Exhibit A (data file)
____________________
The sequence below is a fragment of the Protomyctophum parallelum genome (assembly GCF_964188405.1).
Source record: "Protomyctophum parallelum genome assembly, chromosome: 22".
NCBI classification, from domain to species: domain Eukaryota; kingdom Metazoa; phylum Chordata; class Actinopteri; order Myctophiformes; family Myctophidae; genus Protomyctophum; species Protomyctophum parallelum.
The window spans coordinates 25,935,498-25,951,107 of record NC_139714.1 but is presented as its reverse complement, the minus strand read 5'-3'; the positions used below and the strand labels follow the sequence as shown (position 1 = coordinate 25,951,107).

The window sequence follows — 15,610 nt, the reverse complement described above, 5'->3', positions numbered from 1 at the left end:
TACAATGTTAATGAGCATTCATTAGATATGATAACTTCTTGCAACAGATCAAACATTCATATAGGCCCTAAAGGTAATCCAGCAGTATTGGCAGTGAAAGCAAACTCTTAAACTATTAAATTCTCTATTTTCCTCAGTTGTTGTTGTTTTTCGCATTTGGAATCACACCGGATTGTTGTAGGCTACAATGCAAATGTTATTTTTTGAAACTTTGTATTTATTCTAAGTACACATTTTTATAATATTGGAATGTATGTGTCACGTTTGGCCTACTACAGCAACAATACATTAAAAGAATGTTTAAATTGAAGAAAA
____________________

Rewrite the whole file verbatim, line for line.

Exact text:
The sequence below is a fragment of the Protomyctophum parallelum genome (assembly GCF_964188405.1).
Source record: "Protomyctophum parallelum genome assembly, chromosome: 22".
NCBI classification, from domain to species: domain Eukaryota; kingdom Metazoa; phylum Chordata; class Actinopteri; order Myctophiformes; family Myctophidae; genus Protomyctophum; species Protomyctophum parallelum.
The window spans coordinates 25,935,498-25,951,107 of record NC_139714.1 but is presented as its reverse complement, the minus strand read 5'-3'; the positions used below and the strand labels follow the sequence as shown (position 1 = coordinate 25,951,107).

The window sequence follows — 15,610 nt, the reverse complement described above, 5'->3', positions numbered from 1 at the left end:
TACAATGTTAATGAGCATTCATTAGATATGATAACTTCTTGCAACAGATCAAACATTCATATAGGCCCTAAAGGTAATCCAGCAGTATTGGCAGTGAAAGCAAACTCTTAAACTATTAAATTCTCTATTTTCCTCAGTTGTTGTTGTTTTTCGCATTTGGAATCACACCGGATTGTTGTAGGCTACAATGCAAATGTTATTTTTTGAAACTTTGTATTTATTCTAAGTACACATTTTTATAATATTGGAATGTATGTGTCACGTTTGGCCTACTACAGCAACAATACATTAAAAGAATGTTTAAATTGAAGAAAA